Young children, birth through eight, are more diverse than other age groups in the United States. They are more likely to be first- or second-generation immigrants and, as a consequence, more likely to belong to racial-ethnic groups originating outside European nations. Many also live with parents whose heritage language is not English. For these reasons, children in immigrant families merit special attention by policy-makers, program administrators, and others who have responsibility for assuring that the young children of today become competent students, workers, citizens, and parents in the years ahead. The development of effective policies and programs for all children and families depends on having information about their life circumstances, including their family composition, education, work, income, and housing, and for immigrants, also their country of origin, citizenship, and language skills. This article presents new results from the U.S. Census Bureau's American Community Survey for 2005, 2006, and 2007, reflecting important life circumstances of young children in immigrant families, compared to those in native-born families. We present new population projections from the U.S. Census Bureau, which highlight the increasingly important role that children of immigrants will play in the economy and civil society during the coming decades. We then discuss implications for the design and implementation of effective policies and programs.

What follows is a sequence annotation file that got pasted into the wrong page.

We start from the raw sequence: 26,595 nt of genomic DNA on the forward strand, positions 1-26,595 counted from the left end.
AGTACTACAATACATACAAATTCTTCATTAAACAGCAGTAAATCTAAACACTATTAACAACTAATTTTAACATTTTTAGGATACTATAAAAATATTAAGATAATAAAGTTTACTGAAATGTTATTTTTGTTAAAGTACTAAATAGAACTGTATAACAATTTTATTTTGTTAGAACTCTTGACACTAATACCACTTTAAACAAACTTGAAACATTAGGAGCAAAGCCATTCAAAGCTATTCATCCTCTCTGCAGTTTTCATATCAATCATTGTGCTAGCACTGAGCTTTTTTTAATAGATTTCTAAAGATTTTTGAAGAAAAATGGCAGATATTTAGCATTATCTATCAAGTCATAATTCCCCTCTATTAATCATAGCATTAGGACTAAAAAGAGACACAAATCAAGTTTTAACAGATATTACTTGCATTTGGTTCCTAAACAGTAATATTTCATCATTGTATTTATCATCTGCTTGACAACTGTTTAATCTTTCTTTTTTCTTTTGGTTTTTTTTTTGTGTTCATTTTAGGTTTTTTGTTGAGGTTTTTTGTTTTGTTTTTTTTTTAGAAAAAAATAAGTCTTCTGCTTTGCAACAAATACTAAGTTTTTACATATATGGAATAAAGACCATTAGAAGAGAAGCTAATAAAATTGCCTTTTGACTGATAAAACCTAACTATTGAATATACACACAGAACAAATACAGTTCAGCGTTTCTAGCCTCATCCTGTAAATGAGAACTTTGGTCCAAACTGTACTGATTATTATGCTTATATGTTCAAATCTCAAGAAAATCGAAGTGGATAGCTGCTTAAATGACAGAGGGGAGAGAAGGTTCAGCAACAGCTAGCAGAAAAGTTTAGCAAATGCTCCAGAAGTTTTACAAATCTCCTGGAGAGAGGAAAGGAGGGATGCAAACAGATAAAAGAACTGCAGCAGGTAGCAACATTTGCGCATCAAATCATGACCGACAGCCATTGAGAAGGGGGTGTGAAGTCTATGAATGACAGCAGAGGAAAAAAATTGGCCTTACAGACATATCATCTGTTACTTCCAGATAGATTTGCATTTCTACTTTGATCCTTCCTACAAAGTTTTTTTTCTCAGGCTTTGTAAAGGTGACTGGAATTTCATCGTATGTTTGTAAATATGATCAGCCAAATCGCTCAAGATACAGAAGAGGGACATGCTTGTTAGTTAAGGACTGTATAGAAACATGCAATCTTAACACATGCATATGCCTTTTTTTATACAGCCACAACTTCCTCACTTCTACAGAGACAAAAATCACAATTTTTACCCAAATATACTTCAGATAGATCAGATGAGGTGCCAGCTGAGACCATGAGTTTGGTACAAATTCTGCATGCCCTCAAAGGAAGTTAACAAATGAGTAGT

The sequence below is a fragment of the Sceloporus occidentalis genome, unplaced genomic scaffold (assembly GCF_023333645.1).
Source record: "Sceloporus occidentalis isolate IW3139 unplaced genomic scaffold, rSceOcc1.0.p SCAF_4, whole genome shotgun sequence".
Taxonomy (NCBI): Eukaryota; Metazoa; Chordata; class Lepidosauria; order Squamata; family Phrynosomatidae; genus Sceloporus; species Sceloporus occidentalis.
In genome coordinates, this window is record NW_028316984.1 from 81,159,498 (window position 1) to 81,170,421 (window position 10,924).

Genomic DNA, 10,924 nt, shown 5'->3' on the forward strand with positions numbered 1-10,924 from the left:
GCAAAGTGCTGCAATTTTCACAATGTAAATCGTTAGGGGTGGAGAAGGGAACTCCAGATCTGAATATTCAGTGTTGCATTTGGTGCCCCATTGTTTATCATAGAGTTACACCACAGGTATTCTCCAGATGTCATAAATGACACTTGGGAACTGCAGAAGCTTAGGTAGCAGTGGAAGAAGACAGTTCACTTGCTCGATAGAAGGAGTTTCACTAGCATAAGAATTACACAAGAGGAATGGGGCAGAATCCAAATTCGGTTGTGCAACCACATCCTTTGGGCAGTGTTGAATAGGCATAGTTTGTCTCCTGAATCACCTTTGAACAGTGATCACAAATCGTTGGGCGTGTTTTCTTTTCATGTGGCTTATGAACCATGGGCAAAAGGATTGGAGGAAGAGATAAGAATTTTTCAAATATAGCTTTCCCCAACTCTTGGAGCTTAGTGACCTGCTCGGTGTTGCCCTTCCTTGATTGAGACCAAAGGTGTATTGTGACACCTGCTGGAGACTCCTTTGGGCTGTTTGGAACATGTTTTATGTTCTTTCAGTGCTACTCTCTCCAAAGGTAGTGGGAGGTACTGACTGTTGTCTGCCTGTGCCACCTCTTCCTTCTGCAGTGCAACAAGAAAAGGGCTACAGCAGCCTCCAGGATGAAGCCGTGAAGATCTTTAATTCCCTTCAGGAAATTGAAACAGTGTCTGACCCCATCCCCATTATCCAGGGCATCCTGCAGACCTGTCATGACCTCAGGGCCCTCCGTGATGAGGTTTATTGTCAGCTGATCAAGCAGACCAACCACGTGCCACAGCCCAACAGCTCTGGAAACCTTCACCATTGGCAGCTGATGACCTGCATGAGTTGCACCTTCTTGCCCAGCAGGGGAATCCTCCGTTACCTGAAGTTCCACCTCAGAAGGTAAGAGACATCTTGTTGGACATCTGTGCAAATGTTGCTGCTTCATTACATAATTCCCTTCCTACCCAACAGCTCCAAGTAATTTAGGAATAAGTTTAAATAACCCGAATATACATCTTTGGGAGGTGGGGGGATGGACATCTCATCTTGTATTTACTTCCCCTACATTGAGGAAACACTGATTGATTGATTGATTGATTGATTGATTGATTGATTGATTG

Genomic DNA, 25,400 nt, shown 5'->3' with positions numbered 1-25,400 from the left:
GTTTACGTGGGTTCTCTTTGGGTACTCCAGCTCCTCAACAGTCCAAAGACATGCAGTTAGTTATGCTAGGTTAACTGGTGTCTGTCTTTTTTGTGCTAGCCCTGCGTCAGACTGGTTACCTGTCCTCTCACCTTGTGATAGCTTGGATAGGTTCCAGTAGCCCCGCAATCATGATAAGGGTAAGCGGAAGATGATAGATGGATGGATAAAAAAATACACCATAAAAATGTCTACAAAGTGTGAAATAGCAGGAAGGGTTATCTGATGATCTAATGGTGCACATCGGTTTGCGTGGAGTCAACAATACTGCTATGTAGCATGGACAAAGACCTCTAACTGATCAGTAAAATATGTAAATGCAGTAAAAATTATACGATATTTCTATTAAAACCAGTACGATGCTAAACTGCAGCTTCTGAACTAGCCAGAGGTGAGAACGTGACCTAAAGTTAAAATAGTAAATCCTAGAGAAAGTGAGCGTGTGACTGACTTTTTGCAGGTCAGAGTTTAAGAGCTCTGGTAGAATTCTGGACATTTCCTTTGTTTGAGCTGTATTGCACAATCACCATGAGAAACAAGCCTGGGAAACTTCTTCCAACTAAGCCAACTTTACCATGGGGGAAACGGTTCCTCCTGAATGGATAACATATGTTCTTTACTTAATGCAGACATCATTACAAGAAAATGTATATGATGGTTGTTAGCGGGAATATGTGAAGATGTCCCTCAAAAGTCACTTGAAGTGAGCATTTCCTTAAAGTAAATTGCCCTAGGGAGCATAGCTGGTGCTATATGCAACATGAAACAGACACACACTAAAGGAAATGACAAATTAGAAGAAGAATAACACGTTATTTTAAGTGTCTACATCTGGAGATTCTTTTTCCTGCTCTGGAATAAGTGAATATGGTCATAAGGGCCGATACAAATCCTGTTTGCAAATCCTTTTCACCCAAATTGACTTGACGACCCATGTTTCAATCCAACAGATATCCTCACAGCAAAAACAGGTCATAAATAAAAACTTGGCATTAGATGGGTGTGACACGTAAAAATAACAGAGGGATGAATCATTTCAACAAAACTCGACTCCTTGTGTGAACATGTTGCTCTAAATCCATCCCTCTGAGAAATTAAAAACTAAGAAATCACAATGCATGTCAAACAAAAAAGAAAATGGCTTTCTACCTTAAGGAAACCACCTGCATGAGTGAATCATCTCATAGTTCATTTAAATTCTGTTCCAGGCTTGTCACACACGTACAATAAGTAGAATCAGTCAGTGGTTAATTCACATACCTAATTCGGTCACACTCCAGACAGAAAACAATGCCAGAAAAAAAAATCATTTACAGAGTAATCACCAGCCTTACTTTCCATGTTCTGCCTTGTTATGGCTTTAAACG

State and Local Policy
Program Design and Implementation
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